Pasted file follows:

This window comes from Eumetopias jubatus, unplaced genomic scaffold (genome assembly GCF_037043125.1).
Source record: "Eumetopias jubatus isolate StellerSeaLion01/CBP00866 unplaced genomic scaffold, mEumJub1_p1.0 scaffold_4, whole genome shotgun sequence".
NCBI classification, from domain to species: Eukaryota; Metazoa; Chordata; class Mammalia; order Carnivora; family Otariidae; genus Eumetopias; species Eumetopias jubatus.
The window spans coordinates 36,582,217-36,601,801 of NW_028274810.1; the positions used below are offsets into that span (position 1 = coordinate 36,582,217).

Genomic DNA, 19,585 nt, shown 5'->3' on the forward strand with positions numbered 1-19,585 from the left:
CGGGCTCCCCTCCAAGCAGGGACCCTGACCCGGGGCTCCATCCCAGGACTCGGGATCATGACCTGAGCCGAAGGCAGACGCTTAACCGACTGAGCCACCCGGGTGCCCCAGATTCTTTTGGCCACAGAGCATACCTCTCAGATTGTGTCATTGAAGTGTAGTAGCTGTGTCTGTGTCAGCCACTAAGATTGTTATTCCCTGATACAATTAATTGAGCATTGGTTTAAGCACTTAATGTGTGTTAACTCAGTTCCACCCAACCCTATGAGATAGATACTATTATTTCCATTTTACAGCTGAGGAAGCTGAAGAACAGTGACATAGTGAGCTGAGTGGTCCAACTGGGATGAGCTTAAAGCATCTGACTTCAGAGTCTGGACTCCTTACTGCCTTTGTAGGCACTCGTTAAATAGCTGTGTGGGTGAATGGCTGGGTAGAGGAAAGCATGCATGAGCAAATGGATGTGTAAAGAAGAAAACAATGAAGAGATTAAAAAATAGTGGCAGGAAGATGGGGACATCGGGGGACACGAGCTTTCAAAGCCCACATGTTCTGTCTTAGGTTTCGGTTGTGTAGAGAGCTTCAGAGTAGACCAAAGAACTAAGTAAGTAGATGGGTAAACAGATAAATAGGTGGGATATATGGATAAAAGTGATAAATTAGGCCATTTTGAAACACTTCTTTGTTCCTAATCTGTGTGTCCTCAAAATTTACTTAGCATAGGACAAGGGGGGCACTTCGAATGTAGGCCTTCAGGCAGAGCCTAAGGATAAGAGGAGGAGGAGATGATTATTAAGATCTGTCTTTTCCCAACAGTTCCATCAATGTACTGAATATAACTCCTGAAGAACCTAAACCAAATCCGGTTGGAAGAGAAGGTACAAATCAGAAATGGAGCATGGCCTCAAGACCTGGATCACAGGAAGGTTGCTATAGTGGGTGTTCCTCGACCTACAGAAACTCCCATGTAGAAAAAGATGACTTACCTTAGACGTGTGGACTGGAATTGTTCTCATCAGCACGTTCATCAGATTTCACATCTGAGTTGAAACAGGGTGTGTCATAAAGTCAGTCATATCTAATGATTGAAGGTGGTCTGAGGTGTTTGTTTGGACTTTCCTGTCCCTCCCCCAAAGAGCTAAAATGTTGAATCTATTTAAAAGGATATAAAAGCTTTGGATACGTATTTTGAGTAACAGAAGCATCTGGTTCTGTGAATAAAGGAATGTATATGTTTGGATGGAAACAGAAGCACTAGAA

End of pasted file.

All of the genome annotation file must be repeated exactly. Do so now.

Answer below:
This window comes from Eumetopias jubatus, unplaced genomic scaffold (genome assembly GCF_037043125.1).
Source record: "Eumetopias jubatus isolate StellerSeaLion01/CBP00866 unplaced genomic scaffold, mEumJub1_p1.0 scaffold_4, whole genome shotgun sequence".
NCBI classification, from domain to species: Eukaryota; Metazoa; Chordata; class Mammalia; order Carnivora; family Otariidae; genus Eumetopias; species Eumetopias jubatus.
The window spans coordinates 36,582,217-36,601,801 of NW_028274810.1; the positions used below are offsets into that span (position 1 = coordinate 36,582,217).

Genomic DNA, 19,585 nt, shown 5'->3' on the forward strand with positions numbered 1-19,585 from the left:
CGGGCTCCCCTCCAAGCAGGGACCCTGACCCGGGGCTCCATCCCAGGACTCGGGATCATGACCTGAGCCGAAGGCAGACGCTTAACCGACTGAGCCACCCGGGTGCCCCAGATTCTTTTGGCCACAGAGCATACCTCTCAGATTGTGTCATTGAAGTGTAGTAGCTGTGTCTGTGTCAGCCACTAAGATTGTTATTCCCTGATACAATTAATTGAGCATTGGTTTAAGCACTTAATGTGTGTTAACTCAGTTCCACCCAACCCTATGAGATAGATACTATTATTTCCATTTTACAGCTGAGGAAGCTGAAGAACAGTGACATAGTGAGCTGAGTGGTCCAACTGGGATGAGCTTAAAGCATCTGACTTCAGAGTCTGGACTCCTTACTGCCTTTGTAGGCACTCGTTAAATAGCTGTGTGGGTGAATGGCTGGGTAGAGGAAAGCATGCATGAGCAAATGGATGTGTAAAGAAGAAAACAATGAAGAGATTAAAAAATAGTGGCAGGAAGATGGGGACATCGGGGGACACGAGCTTTCAAAGCCCACATGTTCTGTCTTAGGTTTCGGTTGTGTAGAGAGCTTCAGAGTAGACCAAAGAACTAAGTAAGTAGATGGGTAAACAGATAAATAGGTGGGATATATGGATAAAAGTGATAAATTAGGCCATTTTGAAACACTTCTTTGTTCCTAATCTGTGTGTCCTCAAAATTTACTTAGCATAGGACAAGGGGGGCACTTCGAATGTAGGCCTTCAGGCAGAGCCTAAGGATAAGAGGAGGAGGAGATGATTATTAAGATCTGTCTTTTCCCAACAGTTCCATCAATGTACTGAATATAACTCCTGAAGAACCTAAACCAAATCCGGTTGGAAGAGAAGGTACAAATCAGAAATGGAGCATGGCCTCAAGACCTGGATCACAGGAAGGTTGCTATAGTGGGTGTTCCTCGACCTACAGAAACTCCCATGTAGAAAAAGATGACTTACCTTAGACGTGTGGACTGGAATTGTTCTCATCAGCACGTTCATCAGATTTCACATCTGAGTTGAAACAGGGTGTGTCATAAAGTCAGTCATATCTAATGATTGAAGGTGGTCTGAGGTGTTTGTTTGGACTTTCCTGTCCCTCCCCCAAAGAGCTAAAATGTTGAATCTATTTAAAAGGATATAAAAGCTTTGGATACGTATTTTGAGTAACAGAAGCATCTGGTTCTGTGAATAAAGGAATGTATATGTTTGGATGGAAACAGAAGCACTAGAA